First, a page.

Be a lifelong learner. Whenever a subject intrigues me, I try to learn more about it. We now have multiple ways to learn about any topic: tech-talks, meetups, conferences, news & social media, massive open online courses (MOOCs like Coursera, Udemy, etc), books, podcasts. It’s amazing to live in a time when we have Internet-connected supercomputers in our pockets. Go ahead and read some (or all) of the books that Marc Andreessen recommends. If there’s anything that you’re curious about, go learn more about it! There are few barriers to acquiring knowledge, and there’s also no penalty for stopping once you feel like you’ve had your fill.

Stop and look around. One of my favorite film characters is Ferris Bueller, famous for his mantra, Life moves pretty fast. If you don’t stop and take a look around once in a while, you could miss it. I’m going to embrace and adapt that: Industry trends can move pretty fast. If you don’t stop and look around once in a while, you could miss the next one. Try to be aware of industry and technology trends as they are happening. Shifts in trends that are apparent now, in hindsight: (1) the transition from mainframes to PCs (mid-1970s to the early-1980s); (2) the emergence of the Internet for commerce & business software; (3) the ubiquity of mobile phones and their evolution into handheld Internet devices. Changing trends sneak up on you. So every once in a while, pause and reflect on what you’re seeing. Being observant can inform where you direct your career and how you focus your time.

Know where you get energy. I like to use the Japanese concept of Ikigai to guide career decisions. Ikagai means “reason for being,” and it can be found at the intersection of What The World Needs + What You Can Be Paid For + What You Are Good At + What You Love.  If you can find your Ikigai, you’ll be fulfilled, you’ll be fully engaged, you’ll be directing efforts to a worthwhile endeavor — and it won’t feel like a job, because you’ll love doing it! This is a powerful way to think about how a vocation, a mission, a profession, and a passion can all line up.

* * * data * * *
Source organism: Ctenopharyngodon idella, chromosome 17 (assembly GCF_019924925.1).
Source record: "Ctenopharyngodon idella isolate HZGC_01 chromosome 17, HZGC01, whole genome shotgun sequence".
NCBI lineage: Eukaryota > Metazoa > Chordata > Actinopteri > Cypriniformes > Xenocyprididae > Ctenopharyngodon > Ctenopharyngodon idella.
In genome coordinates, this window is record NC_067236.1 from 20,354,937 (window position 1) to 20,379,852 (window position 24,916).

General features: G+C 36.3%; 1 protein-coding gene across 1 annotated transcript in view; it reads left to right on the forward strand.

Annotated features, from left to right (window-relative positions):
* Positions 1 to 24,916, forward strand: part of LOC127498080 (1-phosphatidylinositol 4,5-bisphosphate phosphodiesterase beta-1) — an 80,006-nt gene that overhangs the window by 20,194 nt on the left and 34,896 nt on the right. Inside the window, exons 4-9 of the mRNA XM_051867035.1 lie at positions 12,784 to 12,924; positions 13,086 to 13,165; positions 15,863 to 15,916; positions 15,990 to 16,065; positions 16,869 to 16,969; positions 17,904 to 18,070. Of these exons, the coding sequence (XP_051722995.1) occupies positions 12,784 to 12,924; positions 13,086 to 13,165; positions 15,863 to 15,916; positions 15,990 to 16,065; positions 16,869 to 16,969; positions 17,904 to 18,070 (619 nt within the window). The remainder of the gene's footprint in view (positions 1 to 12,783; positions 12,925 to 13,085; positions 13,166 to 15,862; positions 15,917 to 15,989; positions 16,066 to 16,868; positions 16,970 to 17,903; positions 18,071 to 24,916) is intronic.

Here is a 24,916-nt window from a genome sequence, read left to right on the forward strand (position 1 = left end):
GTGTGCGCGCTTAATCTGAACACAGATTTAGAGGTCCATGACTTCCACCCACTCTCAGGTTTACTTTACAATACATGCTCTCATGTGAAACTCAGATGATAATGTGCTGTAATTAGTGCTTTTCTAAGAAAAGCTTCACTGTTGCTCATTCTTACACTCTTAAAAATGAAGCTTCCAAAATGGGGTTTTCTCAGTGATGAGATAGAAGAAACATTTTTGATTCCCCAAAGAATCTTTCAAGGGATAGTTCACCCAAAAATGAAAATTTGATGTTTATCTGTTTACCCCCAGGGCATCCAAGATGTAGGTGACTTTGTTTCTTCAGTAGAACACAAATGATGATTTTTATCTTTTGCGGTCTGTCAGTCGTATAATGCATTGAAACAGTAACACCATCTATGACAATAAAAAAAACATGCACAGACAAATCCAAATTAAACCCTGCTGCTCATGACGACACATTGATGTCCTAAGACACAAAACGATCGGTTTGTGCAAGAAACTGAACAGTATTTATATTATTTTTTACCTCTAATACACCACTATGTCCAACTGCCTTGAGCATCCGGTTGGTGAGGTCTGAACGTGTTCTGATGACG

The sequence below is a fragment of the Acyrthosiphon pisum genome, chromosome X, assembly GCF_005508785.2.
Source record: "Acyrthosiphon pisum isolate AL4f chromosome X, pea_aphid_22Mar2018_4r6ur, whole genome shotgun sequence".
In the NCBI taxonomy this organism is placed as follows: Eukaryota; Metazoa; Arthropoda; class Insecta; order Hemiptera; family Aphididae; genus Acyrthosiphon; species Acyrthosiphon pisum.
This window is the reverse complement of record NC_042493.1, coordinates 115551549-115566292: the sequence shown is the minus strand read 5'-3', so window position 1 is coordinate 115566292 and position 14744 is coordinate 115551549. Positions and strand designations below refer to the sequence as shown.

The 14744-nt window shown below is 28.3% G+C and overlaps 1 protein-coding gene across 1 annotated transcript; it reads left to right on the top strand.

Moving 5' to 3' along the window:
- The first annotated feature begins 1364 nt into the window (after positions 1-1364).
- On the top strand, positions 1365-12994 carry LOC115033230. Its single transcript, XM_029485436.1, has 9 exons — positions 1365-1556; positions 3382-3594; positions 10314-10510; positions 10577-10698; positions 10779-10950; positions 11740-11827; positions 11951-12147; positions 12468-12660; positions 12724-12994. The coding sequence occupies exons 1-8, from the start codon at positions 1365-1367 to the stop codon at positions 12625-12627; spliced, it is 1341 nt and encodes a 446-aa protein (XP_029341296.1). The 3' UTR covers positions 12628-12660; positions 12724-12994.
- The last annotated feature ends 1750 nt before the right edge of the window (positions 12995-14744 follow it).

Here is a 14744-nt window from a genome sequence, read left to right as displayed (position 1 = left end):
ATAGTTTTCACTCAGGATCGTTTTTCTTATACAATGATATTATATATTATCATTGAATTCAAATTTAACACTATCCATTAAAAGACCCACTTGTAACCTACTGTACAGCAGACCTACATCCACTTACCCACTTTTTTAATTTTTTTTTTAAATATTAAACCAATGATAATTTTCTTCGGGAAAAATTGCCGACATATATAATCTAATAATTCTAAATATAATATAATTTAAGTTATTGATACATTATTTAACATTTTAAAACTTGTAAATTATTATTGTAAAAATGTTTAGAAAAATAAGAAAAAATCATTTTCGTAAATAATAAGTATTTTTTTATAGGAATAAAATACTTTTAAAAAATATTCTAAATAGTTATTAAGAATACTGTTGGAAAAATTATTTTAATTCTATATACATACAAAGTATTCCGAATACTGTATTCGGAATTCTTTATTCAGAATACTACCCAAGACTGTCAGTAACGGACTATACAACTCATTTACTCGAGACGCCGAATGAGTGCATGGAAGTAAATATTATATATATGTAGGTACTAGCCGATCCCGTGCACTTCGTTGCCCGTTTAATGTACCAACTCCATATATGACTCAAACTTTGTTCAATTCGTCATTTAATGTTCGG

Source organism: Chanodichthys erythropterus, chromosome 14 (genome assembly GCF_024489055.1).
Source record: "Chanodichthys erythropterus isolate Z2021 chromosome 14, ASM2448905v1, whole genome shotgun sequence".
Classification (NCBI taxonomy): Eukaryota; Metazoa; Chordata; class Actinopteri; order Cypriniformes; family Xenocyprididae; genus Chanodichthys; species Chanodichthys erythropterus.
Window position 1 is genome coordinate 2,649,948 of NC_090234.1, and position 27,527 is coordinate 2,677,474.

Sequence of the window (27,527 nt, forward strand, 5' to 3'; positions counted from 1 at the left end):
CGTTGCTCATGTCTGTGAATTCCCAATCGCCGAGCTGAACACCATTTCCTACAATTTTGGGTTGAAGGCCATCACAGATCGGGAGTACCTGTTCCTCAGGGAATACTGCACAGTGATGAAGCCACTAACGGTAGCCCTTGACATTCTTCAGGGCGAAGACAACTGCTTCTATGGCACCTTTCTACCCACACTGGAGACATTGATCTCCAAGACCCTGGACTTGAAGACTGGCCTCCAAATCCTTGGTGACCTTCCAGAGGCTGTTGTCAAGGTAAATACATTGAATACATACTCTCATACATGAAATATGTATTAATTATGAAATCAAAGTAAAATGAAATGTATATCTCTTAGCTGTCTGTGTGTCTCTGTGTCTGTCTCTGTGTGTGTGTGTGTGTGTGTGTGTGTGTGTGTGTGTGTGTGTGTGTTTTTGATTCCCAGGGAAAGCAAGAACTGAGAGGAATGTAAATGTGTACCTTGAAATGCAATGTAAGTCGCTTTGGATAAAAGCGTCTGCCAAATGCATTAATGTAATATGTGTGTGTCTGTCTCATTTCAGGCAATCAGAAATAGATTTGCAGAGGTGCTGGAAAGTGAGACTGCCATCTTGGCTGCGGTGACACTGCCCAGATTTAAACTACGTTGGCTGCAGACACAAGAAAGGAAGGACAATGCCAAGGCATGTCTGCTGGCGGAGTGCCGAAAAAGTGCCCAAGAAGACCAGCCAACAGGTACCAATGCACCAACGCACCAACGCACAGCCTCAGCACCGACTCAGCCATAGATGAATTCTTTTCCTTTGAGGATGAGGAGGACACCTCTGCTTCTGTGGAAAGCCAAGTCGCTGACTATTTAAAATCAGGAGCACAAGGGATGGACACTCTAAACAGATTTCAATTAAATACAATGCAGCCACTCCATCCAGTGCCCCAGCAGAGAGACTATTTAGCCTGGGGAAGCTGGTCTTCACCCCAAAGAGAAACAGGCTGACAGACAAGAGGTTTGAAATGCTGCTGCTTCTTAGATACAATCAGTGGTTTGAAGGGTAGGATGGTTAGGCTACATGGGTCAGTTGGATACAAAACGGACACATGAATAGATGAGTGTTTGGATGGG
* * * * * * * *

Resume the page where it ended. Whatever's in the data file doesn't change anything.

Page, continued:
Decide for yourself. My parents immigrated to Chicago’s suburbs from the Philippines, and they would have loved for me to become a doctor. But I just couldn’t do it. I was not interested in the medical profession. I wanted to do something in the engineering realm. I knew that would bring me joy and satisfaction, and I had to make that choice for myself. There are people in your life that influence you: your parents, your spouse, your kids, and your friends. But it’s important to ultimately make the right decisions for you. Because whatever you choose, you have to live with the consequences. 

Live courageously. Trust your instinct. Trust in yourself. Trust in the ways you’ve thought about your decisions. Remember that you’re the one who is in control, and you’re the one who can put things into motion. Don’t wait for life to happen to you. Actualize your decisions.

A Black Swan will come again

2020 was a year that disrupted our career paths and made a lot of us ask ourselves where to go next. Black Swan events don’t have to define your career. No matter what path most speaks to you, you can take steps to make your own resilient career path and set yourself up for success when the next Black Swan event happens. 

Farewell to 2020: a year that tested our resilience.